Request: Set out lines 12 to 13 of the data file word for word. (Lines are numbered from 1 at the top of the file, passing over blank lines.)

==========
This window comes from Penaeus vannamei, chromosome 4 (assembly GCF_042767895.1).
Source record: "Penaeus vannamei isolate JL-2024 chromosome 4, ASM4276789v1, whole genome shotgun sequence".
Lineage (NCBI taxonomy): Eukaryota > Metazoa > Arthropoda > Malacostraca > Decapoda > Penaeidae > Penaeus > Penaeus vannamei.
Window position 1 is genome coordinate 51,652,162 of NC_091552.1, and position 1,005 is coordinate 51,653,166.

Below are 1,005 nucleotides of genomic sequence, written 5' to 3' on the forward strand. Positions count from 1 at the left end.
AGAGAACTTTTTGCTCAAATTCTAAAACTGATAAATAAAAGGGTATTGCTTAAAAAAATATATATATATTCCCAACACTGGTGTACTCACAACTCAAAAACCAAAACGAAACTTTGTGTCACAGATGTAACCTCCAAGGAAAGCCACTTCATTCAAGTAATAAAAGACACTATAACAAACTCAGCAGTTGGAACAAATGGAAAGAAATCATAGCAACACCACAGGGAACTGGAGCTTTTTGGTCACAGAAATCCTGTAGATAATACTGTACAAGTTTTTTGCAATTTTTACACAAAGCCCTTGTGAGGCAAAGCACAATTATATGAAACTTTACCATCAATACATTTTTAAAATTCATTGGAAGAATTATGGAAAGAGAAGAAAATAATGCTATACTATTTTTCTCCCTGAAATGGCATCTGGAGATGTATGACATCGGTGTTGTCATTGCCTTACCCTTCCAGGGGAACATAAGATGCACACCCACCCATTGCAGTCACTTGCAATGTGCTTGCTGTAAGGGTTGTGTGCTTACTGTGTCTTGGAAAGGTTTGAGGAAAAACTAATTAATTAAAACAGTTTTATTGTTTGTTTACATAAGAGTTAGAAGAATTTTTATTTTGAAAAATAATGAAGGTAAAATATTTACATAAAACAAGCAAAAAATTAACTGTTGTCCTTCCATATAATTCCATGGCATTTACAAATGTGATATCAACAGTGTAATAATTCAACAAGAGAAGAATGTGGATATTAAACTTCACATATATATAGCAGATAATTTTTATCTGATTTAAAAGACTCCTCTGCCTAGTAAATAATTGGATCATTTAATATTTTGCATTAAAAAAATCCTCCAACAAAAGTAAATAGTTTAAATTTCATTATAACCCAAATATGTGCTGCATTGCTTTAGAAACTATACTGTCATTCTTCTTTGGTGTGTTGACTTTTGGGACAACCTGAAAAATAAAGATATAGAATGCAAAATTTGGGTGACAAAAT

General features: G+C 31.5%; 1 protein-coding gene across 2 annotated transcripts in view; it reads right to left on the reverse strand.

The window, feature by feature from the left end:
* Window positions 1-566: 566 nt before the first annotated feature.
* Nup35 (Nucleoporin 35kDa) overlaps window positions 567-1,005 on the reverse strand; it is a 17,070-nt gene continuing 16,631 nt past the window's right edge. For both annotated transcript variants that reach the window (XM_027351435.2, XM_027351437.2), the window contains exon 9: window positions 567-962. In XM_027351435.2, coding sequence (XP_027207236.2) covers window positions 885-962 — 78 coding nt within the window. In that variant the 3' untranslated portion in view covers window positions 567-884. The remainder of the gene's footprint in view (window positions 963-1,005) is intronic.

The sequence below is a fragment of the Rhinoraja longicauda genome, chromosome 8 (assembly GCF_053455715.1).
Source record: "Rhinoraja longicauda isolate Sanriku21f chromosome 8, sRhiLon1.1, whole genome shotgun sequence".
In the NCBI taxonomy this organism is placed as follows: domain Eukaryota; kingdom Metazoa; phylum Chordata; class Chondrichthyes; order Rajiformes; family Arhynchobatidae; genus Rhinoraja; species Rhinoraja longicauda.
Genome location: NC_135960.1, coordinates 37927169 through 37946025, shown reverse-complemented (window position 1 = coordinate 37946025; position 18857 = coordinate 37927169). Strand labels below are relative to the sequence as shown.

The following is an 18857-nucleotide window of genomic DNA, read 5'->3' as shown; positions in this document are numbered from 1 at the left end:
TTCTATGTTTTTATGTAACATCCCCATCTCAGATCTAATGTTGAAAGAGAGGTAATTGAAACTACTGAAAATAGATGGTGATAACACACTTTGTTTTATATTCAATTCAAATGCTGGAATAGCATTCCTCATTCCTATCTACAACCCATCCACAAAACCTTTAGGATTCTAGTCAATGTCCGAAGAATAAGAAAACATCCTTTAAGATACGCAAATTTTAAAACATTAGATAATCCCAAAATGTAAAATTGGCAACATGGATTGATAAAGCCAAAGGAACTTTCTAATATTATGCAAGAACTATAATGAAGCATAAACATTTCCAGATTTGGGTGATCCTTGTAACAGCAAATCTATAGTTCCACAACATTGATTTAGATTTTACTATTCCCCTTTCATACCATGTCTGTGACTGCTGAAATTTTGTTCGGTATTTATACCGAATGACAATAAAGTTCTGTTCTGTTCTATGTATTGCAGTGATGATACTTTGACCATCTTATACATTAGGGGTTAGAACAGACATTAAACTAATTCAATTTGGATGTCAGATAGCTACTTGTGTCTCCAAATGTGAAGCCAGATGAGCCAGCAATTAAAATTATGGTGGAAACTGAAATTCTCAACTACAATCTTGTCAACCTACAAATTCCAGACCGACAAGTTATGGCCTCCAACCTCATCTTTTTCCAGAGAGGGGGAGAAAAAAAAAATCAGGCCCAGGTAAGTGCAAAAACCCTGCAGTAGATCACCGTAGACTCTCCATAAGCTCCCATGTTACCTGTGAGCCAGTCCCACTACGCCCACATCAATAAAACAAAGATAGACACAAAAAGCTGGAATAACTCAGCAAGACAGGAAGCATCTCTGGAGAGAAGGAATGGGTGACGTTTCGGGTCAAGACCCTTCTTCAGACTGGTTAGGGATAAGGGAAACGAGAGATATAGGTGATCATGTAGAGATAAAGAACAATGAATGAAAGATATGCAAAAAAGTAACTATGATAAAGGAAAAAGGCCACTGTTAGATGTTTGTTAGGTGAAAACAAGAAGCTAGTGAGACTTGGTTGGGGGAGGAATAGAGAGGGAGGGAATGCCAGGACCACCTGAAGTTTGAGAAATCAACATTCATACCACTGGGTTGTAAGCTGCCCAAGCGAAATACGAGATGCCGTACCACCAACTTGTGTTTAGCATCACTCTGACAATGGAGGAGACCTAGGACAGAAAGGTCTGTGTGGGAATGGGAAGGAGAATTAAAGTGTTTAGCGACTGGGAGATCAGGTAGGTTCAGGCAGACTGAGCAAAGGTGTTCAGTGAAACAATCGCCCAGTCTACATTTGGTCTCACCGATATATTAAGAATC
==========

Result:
Source record: "Rhinoraja longicauda isolate Sanriku21f chromosome 8, sRhiLon1.1, whole genome shotgun sequence".
In the NCBI taxonomy this organism is placed as follows: domain Eukaryota; kingdom Metazoa; phylum Chordata; class Chondrichthyes; order Rajiformes; family Arhynchobatidae; genus Rhinoraja; species Rhinoraja longicauda.